Atrial fibrillation or flutter
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Atrial fibrillation or flutter is a common type of abnormal heartbeat. The heart rhythm is fast and most often irregular.
Auricular fibrillation; A-fib; Afib
When working well, the 4 chambers of the heart contract (squeeze) in an organized way.
Electrical signals direct your heart to pump the right amount of blood for your body's needs. The signals begin in an area called the sinoatrial node (also called the sinus node or SA node).
In atrial fibrillation, the electrical impulse of the heart is not regular. This is because the sinoatrial node no longer controls the heart rhythm.
- Parts of the heart cannot contract in an organized pattern.
- As a result, the heart cannot pump enough blood to meet the body's needs.
In atrial flutter, the ventricles (lower heart chambers) may beat very rapidly, but in a regular pattern.
These problems can affect both men and women. They become more common with increasing age.
Common causes of atrial fibrillation include:
You may not be aware that your heart is not beating in a normal pattern.
Symptoms may start or stop suddenly. This is because atrial fibrillation may stop or start on its own.
Symptoms may include:
Exams and Tests
The health care provider may hear a fast heartbeat while listening to your heart with a stethoscope. Your pulse may feel fast, uneven, or both.
The normal heart rate is 60 to 100 beats per minute. In atrial fibrillation or flutter, the heart rate may be 100 to 175 beats per minute. Blood pressure may be normal or low.
An ECG (a test that records the electrical activity of the heart) may show atrial fibrillation or atrial flutter.
If your abnormal heart rhythm comes and goes, you may need to wear a special monitor to diagnose the problem. The monitor records the heart's rhythms over a period of time.
- Event monitor (3 to 4 weeks)
- Holter monitor (24-hour test)
- Implanted loop recorder (extended monitoring)
Tests to find heart disease may include:
Cardioversion treatment is used to get the heart back into a normal rhythm right away. There are two options for treatment:
- Electric shocks to your heart
- Drugs given through a vein
These treatments may be done as emergency methods, or planned ahead of time.
Daily medicines taken by mouth are used to:
- Slow the irregular heartbeat. These drugs may include beta-blockers, calcium channel blockers, and digoxin.
- Prevent atrial fibrillation from coming back. These drugs work well in many people, but they can have serious side effects. Atrial fibrillation returns in many people, even while they are taking these medicines.
are medicines that are used to reduce the risk of developing a blood clot that travels in the body (and that can cause a stroke, for example). They include , (Coumadin), apixaban (Eliquis), rivaroxaban (Xarelto), and dabigatran (Pradaxa).
These drugs increase the chance of bleeding, so not everyone can use them. Antiplatelet drugs such as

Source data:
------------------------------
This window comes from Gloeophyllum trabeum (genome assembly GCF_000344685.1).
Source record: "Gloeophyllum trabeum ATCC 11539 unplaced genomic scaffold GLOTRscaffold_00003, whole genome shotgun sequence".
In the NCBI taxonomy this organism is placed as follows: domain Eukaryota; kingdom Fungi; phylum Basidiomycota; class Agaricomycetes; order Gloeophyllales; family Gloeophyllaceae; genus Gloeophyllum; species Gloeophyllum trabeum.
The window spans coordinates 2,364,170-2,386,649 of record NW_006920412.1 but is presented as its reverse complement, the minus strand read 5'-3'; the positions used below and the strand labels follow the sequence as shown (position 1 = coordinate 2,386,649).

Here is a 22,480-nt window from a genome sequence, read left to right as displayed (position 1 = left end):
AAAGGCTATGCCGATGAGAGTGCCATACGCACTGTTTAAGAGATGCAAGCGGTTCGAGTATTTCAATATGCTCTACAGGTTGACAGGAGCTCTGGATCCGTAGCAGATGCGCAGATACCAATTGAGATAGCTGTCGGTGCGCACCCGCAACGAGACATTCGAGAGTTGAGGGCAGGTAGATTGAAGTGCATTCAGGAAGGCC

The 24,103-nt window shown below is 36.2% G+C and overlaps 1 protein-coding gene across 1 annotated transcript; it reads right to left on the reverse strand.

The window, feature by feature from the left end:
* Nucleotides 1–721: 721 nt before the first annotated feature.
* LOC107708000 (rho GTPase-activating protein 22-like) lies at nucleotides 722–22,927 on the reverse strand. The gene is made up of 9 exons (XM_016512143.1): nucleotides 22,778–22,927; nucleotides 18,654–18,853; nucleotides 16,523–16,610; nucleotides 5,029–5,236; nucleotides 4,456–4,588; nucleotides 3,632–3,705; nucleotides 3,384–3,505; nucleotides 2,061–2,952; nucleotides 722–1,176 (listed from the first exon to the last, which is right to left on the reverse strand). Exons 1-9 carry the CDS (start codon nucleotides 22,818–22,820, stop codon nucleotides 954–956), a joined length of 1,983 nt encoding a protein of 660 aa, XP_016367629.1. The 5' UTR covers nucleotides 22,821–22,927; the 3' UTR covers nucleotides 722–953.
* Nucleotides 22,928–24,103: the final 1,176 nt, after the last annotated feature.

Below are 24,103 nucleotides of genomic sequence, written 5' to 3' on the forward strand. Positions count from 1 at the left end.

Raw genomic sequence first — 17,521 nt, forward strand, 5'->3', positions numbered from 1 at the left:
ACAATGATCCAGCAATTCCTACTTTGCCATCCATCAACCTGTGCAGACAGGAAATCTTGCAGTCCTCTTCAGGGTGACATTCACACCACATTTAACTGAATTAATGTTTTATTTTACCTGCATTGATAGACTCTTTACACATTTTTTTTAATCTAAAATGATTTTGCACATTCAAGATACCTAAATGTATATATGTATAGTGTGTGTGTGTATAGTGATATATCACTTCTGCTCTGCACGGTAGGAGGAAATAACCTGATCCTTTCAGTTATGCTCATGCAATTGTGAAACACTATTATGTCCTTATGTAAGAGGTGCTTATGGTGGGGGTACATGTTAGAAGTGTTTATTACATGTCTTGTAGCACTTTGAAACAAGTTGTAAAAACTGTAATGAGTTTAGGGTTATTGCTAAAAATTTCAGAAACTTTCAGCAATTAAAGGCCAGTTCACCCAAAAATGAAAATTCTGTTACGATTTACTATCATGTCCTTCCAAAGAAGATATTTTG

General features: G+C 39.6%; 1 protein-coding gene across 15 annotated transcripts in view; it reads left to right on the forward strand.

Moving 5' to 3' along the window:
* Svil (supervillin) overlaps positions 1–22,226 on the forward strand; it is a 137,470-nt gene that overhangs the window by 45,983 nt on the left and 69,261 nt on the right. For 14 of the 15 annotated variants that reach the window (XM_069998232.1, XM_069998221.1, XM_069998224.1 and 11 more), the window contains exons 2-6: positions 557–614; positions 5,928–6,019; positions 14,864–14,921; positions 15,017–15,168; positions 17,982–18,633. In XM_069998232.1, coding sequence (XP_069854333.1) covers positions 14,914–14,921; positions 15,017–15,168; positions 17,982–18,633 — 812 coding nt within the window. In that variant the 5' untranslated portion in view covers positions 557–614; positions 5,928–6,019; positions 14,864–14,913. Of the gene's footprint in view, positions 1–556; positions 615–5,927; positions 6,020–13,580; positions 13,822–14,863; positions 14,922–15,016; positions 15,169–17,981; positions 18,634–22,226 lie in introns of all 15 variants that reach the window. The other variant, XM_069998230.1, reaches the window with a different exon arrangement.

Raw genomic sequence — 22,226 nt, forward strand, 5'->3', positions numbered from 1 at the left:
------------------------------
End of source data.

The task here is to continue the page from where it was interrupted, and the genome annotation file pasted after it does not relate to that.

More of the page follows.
or may also be prescribed. Your provider will consider your age and other medical problems when deciding which drugs are best.
A procedure called
can be used to scar areas in your heart where the heart rhythm problems are triggered. This can prevent the abnormal electrical signals that cause atrial fibrillation or flutter from moving through the heart. You may need a heart after this procedure. All people with atrial fibrillation will need to learn how to .
Treatment can often control this disorder. Many people with atrial fibrillation do very well.
Atrial fibrillation tends to return and get worse. It may come back, even with treatment.
Clots that break off and travel to the brain can cause a stroke.
When to Contact a Medical Professional
Call your provider if you have symptoms of atrial fibrillation or flutter.
Talk to your provider about steps to treat conditions that cause atrial fibrillation and flutter. Avoid binge drinking.
January CT, Wann LS, Alpert JS, et al. 2014 AHA/ACC/HRS guideline for the management of patients with atrial fibrillation: a report of the American College of Cardiology/American Heart Association Task Force on Practice Guidelines and the Heart Rhythm Society. Circulation. 2014;130(23):2071-2104. PMID: 24682348 www.ncbi.nlm.nih.gov/pubmed/24682348.
Meschia JF, Bushnell C, Boden-Albala B, et al. Guidelines for the primary prevention of stroke: a statement for healthcare professionals from the American Heart Association/American Stroke Association. Stroke. 2014;45(12):3754-3832. PMID: 25355838 www.ncbi.nlm.nih.gov/pubmed/25355838.
Morady F, Zipes DP. Atrial fibrillation: clinical features, mechanisms, and management. In: Mann DL, Zipes DP, Libby P, Bonow RO, Braunwald E, eds. Braunwald's Heart Disease: A Textbook of Cardiovascular Medicine. 10th ed. Philadelphia, PA: Elsevier Saunders; 2015:chap 38.
Olgin JE, Zipes DP. Specific arrhythmias: diagnosis and treatment. In: Mann DL, Zipes DP, Libby P, Bonow RO, Braunwald E, eds. Braunwald's Heart Disease: A Textbook of Cardiovascular Medicine. 10th ed. Philadelphia, PA: Elsevier Saunders; 2015:chap 37.
Zimetbaum P. Cardiac arrhythmia with supraventricular origin. In: Goldman L, Schafer AI, eds. Goldman's Cecil Medicine. 25th ed. Philadelphia, PA: Elsevier Saunders; 2016:chap 64.
- Last reviewed on 4/20/2015
- Michael A. Chen, MD, PhD, Associate Professor of Medicine, Division of Cardiology, Harborview Medical Center, University of Washington Medical School, Seattle, WA. Internal review and update on 07/24/2016 by David Zieve, MD, MHA, Isla Ogilvie, PhD, and the A.D.A.M. Editorial team.
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